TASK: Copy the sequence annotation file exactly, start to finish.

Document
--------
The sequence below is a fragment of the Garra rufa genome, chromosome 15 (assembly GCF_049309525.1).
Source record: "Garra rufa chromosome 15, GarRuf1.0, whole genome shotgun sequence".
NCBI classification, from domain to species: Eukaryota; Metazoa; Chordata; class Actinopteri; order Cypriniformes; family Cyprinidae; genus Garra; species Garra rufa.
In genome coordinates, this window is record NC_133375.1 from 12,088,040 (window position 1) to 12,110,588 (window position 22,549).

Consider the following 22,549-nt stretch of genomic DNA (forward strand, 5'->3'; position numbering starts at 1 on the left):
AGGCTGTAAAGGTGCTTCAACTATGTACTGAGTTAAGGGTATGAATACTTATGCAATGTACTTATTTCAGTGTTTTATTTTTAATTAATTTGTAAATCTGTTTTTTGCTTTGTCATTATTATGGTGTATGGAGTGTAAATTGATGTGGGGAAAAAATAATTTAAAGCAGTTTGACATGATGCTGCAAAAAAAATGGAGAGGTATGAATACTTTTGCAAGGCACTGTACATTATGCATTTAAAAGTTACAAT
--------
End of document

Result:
The sequence below is a fragment of the Garra rufa genome, chromosome 15 (assembly GCF_049309525.1).
Source record: "Garra rufa chromosome 15, GarRuf1.0, whole genome shotgun sequence".
NCBI classification, from domain to species: Eukaryota; Metazoa; Chordata; class Actinopteri; order Cypriniformes; family Cyprinidae; genus Garra; species Garra rufa.
In genome coordinates, this window is record NC_133375.1 from 12,088,040 (window position 1) to 12,110,588 (window position 22,549).

Consider the following 22,549-nt stretch of genomic DNA (forward strand, 5'->3'; position numbering starts at 1 on the left):
AGGCTGTAAAGGTGCTTCAACTATGTACTGAGTTAAGGGTATGAATACTTATGCAATGTACTTATTTCAGTGTTTTATTTTTAATTAATTTGTAAATCTGTTTTTTGCTTTGTCATTATTATGGTGTATGGAGTGTAAATTGATGTGGGGAAAAAATAATTTAAAGCAGTTTGACATGATGCTGCAAAAAAAATGGAGAGGTATGAATACTTTTGCAAGGCACTGTACATTATGCATTTAAAAGTTACAAT